WASHINGTON (Reuters) - U.S. housing starts surged in September at their fastest annual pace in 17 months on a big increase in groundbreaking for multi-family units, while permits for future construction fell.
The Commerce Department said on Wednesday housing starts increased 15.0 percent to a seasonally adjusted annual rate of 658,000 units. That blew away analysts’ forecasts of an increase to a 590,000-unit rate.
Housing starts for buildings with two or more units rose 51.3 percent to a 233,000-unit rate. Single-family home construction — which accounts for a larger share of the market — increased 1.7 percent to a 425,000-unit pace.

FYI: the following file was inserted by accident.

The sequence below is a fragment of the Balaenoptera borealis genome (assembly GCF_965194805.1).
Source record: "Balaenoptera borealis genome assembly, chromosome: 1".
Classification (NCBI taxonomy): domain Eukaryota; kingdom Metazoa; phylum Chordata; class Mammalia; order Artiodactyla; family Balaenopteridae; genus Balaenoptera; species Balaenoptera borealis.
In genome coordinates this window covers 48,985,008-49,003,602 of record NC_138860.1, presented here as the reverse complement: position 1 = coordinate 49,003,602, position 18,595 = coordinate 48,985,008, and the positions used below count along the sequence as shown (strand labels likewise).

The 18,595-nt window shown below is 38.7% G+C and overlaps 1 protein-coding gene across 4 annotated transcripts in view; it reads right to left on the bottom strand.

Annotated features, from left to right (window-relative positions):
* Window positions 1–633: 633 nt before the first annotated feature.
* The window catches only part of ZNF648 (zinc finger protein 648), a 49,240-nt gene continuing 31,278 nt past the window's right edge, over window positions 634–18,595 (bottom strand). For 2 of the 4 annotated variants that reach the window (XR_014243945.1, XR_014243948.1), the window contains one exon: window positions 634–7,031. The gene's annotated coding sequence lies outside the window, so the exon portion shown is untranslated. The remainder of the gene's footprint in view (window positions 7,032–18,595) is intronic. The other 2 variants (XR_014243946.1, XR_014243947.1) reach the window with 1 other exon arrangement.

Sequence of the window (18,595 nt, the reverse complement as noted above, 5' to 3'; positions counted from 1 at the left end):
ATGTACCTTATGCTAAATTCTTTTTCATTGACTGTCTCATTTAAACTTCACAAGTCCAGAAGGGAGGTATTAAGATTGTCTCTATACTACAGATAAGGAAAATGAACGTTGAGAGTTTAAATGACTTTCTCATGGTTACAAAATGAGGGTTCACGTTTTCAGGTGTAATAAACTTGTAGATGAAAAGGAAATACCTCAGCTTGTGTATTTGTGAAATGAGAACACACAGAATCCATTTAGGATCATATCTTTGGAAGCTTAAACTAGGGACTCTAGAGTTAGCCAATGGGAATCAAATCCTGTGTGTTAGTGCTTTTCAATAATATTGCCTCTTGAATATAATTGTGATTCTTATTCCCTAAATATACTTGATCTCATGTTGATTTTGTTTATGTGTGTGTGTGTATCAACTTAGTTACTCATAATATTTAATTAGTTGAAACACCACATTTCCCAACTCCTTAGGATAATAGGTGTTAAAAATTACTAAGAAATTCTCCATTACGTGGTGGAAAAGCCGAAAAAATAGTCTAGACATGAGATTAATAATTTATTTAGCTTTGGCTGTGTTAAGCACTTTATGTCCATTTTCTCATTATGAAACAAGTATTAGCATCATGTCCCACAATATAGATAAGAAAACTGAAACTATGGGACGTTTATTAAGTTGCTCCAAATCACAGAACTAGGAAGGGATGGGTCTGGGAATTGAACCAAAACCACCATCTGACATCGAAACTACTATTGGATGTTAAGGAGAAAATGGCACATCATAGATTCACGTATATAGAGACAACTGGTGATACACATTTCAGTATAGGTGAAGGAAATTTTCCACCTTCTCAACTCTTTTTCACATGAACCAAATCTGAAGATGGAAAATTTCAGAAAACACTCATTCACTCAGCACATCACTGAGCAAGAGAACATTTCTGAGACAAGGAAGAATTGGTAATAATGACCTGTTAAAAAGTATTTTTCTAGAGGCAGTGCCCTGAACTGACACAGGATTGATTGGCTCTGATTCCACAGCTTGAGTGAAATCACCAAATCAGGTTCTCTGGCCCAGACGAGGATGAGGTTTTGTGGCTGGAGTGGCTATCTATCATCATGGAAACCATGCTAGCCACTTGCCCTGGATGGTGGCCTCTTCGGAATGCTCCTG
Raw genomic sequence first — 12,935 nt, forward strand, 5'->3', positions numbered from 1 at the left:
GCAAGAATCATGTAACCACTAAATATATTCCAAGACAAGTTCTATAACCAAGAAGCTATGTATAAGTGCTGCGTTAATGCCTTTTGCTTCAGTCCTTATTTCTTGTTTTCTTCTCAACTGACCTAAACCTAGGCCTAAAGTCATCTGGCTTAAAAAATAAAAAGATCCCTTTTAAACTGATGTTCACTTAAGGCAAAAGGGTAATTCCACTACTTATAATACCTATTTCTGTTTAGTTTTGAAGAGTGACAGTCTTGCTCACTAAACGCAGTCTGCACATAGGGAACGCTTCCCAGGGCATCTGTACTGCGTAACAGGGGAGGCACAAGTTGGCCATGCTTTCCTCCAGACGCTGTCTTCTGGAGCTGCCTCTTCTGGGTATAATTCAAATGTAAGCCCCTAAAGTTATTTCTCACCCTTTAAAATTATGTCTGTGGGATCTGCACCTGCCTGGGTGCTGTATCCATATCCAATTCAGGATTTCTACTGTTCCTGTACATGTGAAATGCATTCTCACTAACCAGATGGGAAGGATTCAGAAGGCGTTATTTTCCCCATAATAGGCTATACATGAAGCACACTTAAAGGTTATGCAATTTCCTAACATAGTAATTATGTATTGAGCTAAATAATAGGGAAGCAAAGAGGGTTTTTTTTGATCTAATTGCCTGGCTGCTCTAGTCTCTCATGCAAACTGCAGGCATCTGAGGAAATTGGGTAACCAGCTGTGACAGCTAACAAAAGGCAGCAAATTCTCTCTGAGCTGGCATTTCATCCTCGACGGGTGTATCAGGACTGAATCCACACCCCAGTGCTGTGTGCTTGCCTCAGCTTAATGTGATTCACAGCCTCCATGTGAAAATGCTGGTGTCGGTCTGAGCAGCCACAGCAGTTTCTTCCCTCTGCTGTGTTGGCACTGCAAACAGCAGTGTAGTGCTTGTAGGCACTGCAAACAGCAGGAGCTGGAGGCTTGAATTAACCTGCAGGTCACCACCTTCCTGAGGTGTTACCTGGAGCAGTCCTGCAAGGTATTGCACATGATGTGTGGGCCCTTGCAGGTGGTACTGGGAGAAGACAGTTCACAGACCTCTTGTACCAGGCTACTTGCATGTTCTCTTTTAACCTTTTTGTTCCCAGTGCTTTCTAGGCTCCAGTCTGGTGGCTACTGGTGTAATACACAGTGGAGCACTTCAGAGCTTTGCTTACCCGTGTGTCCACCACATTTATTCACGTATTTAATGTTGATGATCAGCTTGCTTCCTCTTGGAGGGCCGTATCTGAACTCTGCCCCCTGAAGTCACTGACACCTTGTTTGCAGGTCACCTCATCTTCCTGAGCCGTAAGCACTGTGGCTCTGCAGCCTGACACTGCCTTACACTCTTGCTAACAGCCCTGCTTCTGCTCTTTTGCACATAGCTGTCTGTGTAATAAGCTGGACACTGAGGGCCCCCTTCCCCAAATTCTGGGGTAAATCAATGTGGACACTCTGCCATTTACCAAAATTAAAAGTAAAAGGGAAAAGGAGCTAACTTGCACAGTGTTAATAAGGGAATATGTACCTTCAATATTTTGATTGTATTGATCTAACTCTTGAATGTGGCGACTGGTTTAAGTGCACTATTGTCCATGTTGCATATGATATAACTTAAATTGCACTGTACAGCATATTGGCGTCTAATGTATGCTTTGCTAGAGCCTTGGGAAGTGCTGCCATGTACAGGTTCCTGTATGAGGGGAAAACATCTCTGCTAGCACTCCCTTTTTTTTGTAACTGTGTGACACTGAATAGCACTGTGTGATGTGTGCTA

Total starts in August were revised slightly higher to a 572,000 unit pace, which was previously reported as 571,000.
Housing starts are still well below their peak seen during the housing boom, although compared to September of last year, starts were up 10.2 percent.
An overhang of previously owned homes on the market has left builders with little appetite to break ground on new projects and is frustrating the economy’s recovery from the 2008-09 recession.
New building permits fell 5.0 percent to a 594,000-unit pace last month. Economists had expected overall building permits in September to fall to a 610,000-unit pace.
Permits were held back by a 14.5 percent fall for buildings with two units and more. Permits to build single-family homes dropped 0.2 percent.
New home completions rose 2.1 percent to a 647,000-unit pace in September.
Reporting by Jason Lange, Editing by Chizu Nomiyama